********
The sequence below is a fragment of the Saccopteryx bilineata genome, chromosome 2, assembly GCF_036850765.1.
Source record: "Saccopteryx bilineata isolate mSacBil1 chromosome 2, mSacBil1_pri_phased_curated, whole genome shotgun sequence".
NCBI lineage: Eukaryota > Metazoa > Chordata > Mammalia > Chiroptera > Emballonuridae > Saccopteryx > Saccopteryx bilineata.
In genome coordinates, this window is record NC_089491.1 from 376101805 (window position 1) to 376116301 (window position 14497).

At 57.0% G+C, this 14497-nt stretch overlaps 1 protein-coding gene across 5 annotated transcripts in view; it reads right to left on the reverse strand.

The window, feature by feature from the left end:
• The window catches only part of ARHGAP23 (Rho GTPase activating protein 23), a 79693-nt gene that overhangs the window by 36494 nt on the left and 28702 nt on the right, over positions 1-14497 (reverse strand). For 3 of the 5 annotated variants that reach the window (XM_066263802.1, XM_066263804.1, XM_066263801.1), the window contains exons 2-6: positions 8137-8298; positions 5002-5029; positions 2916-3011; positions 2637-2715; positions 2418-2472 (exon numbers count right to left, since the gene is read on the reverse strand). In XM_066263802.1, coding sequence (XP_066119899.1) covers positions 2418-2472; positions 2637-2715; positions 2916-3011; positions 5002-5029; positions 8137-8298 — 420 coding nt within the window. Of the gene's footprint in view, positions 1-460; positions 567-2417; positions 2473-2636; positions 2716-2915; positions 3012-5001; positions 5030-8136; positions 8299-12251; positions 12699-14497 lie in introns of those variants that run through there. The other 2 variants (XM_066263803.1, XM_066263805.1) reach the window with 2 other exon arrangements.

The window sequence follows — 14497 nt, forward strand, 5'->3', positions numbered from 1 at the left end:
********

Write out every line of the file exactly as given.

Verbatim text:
The sequence below is a fragment of the Saccopteryx bilineata genome, chromosome 2, assembly GCF_036850765.1.
Source record: "Saccopteryx bilineata isolate mSacBil1 chromosome 2, mSacBil1_pri_phased_curated, whole genome shotgun sequence".
NCBI lineage: Eukaryota > Metazoa > Chordata > Mammalia > Chiroptera > Emballonuridae > Saccopteryx > Saccopteryx bilineata.
In genome coordinates, this window is record NC_089491.1 from 376101805 (window position 1) to 376116301 (window position 14497).

At 57.0% G+C, this 14497-nt stretch overlaps 1 protein-coding gene across 5 annotated transcripts in view; it reads right to left on the reverse strand.

The window, feature by feature from the left end:
• The window catches only part of ARHGAP23 (Rho GTPase activating protein 23), a 79693-nt gene that overhangs the window by 36494 nt on the left and 28702 nt on the right, over positions 1-14497 (reverse strand). For 3 of the 5 annotated variants that reach the window (XM_066263802.1, XM_066263804.1, XM_066263801.1), the window contains exons 2-6: positions 8137-8298; positions 5002-5029; positions 2916-3011; positions 2637-2715; positions 2418-2472 (exon numbers count right to left, since the gene is read on the reverse strand). In XM_066263802.1, coding sequence (XP_066119899.1) covers positions 2418-2472; positions 2637-2715; positions 2916-3011; positions 5002-5029; positions 8137-8298 — 420 coding nt within the window. Of the gene's footprint in view, positions 1-460; positions 567-2417; positions 2473-2636; positions 2716-2915; positions 3012-5001; positions 5030-8136; positions 8299-12251; positions 12699-14497 lie in introns of those variants that run through there. The other 2 variants (XM_066263803.1, XM_066263805.1) reach the window with 2 other exon arrangements.

The window sequence follows — 14497 nt, forward strand, 5'->3', positions numbered from 1 at the left end: